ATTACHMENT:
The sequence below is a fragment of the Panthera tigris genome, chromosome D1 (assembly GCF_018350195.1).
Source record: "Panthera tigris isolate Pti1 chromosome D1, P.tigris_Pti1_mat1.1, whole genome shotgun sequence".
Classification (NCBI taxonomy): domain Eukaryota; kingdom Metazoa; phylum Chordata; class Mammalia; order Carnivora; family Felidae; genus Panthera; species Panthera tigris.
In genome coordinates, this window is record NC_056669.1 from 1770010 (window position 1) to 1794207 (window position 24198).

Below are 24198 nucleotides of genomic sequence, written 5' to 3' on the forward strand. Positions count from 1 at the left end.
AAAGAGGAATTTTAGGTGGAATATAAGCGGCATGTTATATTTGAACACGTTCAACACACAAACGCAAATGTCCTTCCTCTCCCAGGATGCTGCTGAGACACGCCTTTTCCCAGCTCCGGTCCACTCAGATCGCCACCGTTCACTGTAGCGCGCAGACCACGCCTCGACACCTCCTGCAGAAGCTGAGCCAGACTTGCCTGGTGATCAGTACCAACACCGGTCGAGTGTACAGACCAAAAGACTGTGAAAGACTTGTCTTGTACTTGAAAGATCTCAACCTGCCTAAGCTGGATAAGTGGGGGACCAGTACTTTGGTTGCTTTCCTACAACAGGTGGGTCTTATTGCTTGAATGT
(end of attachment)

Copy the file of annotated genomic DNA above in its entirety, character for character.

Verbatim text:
The sequence below is a fragment of the Panthera tigris genome, chromosome D1 (assembly GCF_018350195.1).
Source record: "Panthera tigris isolate Pti1 chromosome D1, P.tigris_Pti1_mat1.1, whole genome shotgun sequence".
Classification (NCBI taxonomy): domain Eukaryota; kingdom Metazoa; phylum Chordata; class Mammalia; order Carnivora; family Felidae; genus Panthera; species Panthera tigris.
In genome coordinates, this window is record NC_056669.1 from 1770010 (window position 1) to 1794207 (window position 24198).

Below are 24198 nucleotides of genomic sequence, written 5' to 3' on the forward strand. Positions count from 1 at the left end.
AAAGAGGAATTTTAGGTGGAATATAAGCGGCATGTTATATTTGAACACGTTCAACACACAAACGCAAATGTCCTTCCTCTCCCAGGATGCTGCTGAGACACGCCTTTTCCCAGCTCCGGTCCACTCAGATCGCCACCGTTCACTGTAGCGCGCAGACCACGCCTCGACACCTCCTGCAGAAGCTGAGCCAGACTTGCCTGGTGATCAGTACCAACACCGGTCGAGTGTACAGACCAAAAGACTGTGAAAGACTTGTCTTGTACTTGAAAGATCTCAACCTGCCTAAGCTGGATAAGTGGGGGACCAGTACTTTGGTTGCTTTCCTACAACAGGTGGGTCTTATTGCTTGAATGT